Arkansas’ Recruiting Strategy Led to Last-Place Ranking Behind Vandy But Is Right Call Long Term

Clark Lea, Sam Pittman, Vanderbilt football, Arkansas football, Arkansas recruiting
photo credit: Vanderbilt Athletics / Nick Wenger

Breaking news! OK, it isn’t breaking news whatsoever. Anyone who has paid attention to Arkansas football recruiting over the course of the last decade or so is familiar with this old tale.

The Razorbacks are one of the worst teams in the SEC when it comes to signing elite high-school football talent.

As teams prepare to kick into gear for the spring football season, rosters are getting close to set. That includes freshmen for the 2024 season, some of whom have arrived at their respective campuses already for spring drills and camp. Others will arrive in the summertime having elected to finish their high-school academic careers.

Arkansas ranks 15th out of 16 SEC teams when it comes high-school recruiting in the Class of 2024. Rivals, the national recruiting and college football website, gave the Razorbacks class a grade of ‘D,’ worst in the SEC. Worse than Vanderbilt, which by most every football metric is ranked 16th out of the 16 league teams, but the Commodores get leeway because, well, they’re Vandy. Expectations for Nashville’s primary college football team aren’t the same expectations for Fayetteville’s. South Carolina and Florida – ranked 12th and 8th, respectively – each received a grade of ‘C’ and everyone else in the SEC was given a ‘B’ or better.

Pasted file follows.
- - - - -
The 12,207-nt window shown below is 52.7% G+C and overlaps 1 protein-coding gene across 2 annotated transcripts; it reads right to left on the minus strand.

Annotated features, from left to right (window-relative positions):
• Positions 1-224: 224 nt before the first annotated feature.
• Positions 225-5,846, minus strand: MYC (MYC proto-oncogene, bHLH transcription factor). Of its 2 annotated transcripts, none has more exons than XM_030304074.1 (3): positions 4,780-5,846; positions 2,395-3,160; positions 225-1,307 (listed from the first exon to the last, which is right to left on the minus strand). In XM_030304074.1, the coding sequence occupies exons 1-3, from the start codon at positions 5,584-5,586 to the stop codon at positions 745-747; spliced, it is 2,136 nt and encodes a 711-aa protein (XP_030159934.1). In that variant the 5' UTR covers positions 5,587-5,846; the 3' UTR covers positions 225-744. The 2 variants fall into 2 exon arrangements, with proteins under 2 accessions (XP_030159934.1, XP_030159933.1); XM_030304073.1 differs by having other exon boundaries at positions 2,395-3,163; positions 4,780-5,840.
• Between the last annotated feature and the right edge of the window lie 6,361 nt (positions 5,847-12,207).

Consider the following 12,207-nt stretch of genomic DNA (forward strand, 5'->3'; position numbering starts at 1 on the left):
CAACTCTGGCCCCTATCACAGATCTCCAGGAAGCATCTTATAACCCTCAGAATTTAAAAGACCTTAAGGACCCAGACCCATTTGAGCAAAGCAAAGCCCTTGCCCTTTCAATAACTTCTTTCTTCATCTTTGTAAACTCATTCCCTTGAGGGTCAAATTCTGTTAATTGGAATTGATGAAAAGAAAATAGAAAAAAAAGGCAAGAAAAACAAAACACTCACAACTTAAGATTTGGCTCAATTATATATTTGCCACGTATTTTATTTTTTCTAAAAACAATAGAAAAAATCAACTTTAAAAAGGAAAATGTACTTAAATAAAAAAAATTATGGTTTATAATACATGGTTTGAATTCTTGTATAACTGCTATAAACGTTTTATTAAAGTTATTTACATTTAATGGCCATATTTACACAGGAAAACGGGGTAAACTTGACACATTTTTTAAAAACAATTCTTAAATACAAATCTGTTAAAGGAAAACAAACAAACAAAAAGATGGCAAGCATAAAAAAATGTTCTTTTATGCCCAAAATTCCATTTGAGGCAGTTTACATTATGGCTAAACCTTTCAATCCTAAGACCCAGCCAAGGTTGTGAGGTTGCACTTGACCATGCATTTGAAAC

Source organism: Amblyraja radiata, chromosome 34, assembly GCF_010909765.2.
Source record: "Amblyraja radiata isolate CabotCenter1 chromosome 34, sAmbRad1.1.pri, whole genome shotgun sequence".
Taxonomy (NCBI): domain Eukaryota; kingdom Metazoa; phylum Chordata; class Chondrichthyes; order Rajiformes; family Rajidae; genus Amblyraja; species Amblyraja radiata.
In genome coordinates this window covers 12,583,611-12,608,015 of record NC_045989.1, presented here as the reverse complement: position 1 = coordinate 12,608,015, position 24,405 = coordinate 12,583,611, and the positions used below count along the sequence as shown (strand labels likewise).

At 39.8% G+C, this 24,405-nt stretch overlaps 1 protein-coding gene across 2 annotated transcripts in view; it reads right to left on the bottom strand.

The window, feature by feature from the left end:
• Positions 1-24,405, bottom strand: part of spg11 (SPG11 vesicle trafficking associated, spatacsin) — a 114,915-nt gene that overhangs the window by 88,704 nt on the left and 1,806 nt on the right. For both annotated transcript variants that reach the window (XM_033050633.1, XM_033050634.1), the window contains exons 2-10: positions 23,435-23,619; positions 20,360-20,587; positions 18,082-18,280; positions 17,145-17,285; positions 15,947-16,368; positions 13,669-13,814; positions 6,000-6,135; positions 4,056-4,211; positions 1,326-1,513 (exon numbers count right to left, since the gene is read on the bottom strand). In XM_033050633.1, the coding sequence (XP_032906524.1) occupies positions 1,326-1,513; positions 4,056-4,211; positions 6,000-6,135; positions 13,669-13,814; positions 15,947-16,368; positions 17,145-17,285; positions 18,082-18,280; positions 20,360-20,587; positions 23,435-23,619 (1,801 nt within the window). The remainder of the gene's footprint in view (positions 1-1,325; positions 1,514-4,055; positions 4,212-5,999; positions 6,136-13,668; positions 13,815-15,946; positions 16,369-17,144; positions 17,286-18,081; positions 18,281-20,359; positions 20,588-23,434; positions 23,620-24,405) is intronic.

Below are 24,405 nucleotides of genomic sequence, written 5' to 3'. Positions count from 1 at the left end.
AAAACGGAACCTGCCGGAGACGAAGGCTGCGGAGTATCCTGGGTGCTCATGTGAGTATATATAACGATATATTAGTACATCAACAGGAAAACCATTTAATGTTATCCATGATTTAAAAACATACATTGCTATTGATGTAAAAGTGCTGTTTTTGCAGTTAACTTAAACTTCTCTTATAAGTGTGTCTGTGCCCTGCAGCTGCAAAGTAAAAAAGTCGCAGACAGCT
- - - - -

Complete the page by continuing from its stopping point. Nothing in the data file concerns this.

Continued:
A Positive Spin for Arkansas Football

Arkansas is in rough shape here. But, here’s the thing. The Hogs may not be in rough shape overall when it comes to their Class of 2024.

Arkansas football coach Sam Pittman said during the late parts of last year’s messy regular season that he was not interested in signing high-schoolers just to meet some quantity threshold. In fact, part of the reason Arkansas is ranked so low in the SEC is because Pittman and Co. signed just 16 high-school players, same as South Carolina. Four of the top five-ranked schools – Georgia, Alabama, Texas, LSU and Oklahoma – signed 28 or more (Texas is the outlier with 22 signees). 

Trey Biddy, who has been covering Arkansas athletics for more than a quarter-century, agrees with Arkansas’ new approach. That’s because the transfer portal has radically changed the sport and, in turn, leashes for coaches have become shorter. So now a team can go from dud to stud, or vice-versa, simply through judicious use of the interchange.

“I just think for Arkansas and the size of the state, if you want to compete in the SEC and you hit the transfer portal hard, not just seniors, but get guys that are younger that can be in the program for a few years and stuff, like Landon Jackson, for example, Ty’Kieast Crawford,” Biddy said in a HawgSports podcast last week. “Get guys who are not just seniors, but also recruit the high school ranks. I mean, that’s the way to build a roster in the SEC if you’re Arkansas, because you don’t have that direct access to talent.”